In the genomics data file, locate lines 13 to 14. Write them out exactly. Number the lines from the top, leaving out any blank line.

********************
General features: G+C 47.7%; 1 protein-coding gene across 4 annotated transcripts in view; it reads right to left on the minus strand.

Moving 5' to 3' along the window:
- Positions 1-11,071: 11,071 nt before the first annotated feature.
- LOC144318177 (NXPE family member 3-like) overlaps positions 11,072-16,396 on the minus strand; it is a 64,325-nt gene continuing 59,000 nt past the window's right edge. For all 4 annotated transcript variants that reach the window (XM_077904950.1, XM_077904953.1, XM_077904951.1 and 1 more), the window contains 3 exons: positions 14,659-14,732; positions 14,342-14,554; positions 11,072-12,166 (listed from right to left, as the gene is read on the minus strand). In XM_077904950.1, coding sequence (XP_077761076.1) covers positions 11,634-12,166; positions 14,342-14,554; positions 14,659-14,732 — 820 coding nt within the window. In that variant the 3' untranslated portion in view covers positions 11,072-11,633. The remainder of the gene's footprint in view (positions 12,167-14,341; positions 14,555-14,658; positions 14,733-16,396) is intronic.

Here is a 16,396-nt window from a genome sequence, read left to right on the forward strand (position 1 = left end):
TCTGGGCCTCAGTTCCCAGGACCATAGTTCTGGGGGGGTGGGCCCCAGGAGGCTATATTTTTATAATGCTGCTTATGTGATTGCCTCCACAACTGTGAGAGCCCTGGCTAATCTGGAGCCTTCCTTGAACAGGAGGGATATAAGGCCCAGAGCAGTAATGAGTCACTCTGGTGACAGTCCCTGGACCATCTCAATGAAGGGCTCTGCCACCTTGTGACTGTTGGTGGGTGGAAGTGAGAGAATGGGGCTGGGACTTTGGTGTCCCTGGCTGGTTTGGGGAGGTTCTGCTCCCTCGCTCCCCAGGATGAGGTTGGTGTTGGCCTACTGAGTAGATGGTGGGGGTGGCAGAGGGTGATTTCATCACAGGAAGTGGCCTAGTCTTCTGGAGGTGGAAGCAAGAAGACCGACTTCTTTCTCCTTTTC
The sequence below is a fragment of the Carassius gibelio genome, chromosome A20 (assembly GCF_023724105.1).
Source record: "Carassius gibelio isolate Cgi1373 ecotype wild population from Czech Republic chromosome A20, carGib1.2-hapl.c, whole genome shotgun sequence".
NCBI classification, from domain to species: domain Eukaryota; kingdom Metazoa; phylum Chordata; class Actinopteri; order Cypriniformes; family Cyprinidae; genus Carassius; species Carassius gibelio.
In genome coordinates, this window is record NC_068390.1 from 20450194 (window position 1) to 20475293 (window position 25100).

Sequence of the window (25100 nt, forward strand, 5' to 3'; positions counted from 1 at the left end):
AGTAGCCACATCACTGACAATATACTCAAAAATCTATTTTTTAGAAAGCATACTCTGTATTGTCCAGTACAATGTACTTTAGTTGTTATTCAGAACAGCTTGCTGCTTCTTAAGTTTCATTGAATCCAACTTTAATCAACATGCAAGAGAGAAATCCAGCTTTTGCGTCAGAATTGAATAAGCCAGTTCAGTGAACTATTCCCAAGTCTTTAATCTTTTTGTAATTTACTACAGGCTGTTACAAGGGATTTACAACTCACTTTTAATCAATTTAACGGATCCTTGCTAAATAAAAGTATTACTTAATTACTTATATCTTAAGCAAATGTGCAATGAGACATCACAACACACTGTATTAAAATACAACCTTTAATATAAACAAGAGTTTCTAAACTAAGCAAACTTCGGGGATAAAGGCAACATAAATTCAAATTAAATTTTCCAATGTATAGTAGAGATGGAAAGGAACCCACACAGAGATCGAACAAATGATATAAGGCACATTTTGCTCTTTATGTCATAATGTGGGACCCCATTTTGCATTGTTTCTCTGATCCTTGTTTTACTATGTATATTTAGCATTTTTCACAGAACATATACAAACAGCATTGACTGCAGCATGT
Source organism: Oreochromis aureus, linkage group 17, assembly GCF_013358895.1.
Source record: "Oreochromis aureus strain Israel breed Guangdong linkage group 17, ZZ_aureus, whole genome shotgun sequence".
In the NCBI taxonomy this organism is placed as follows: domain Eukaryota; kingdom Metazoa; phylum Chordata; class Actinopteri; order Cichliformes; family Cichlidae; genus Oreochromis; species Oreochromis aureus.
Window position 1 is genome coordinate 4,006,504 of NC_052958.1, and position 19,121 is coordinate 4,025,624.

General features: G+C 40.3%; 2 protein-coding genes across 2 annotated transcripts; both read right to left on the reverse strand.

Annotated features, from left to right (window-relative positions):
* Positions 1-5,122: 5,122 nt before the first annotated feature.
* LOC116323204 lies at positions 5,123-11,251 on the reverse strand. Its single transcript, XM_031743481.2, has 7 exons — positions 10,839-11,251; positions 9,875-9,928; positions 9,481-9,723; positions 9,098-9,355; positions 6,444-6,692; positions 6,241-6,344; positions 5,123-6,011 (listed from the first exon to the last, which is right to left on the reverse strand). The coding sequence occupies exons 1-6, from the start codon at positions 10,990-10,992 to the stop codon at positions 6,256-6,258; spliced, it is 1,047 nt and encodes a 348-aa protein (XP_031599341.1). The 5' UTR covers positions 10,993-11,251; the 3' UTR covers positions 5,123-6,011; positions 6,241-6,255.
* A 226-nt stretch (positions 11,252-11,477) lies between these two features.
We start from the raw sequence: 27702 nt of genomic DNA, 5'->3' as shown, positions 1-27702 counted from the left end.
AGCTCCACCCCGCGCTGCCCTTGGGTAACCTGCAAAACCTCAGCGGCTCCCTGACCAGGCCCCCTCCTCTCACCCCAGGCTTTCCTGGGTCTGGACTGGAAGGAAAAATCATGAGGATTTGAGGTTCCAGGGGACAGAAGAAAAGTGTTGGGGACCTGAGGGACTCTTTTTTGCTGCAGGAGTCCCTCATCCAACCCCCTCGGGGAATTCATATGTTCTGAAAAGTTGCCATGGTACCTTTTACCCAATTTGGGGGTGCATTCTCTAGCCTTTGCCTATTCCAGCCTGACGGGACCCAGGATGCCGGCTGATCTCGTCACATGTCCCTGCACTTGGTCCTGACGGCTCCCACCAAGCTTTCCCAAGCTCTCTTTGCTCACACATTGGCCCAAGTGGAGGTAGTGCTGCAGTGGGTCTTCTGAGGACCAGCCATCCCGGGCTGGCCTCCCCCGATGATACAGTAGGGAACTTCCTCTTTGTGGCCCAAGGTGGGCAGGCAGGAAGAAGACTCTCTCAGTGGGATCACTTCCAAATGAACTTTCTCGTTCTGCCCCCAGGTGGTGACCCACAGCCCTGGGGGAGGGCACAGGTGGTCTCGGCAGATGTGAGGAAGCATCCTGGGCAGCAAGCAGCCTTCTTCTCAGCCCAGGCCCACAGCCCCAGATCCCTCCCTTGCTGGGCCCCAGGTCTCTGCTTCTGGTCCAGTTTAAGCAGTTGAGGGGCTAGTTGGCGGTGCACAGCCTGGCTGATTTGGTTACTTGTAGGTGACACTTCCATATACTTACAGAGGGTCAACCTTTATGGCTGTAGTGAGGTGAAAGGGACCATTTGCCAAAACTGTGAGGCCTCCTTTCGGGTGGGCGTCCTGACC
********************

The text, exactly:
Source organism: Oreochromis aureus, linkage group 17, assembly GCF_013358895.1.
Source record: "Oreochromis aureus strain Israel breed Guangdong linkage group 17, ZZ_aureus, whole genome shotgun sequence".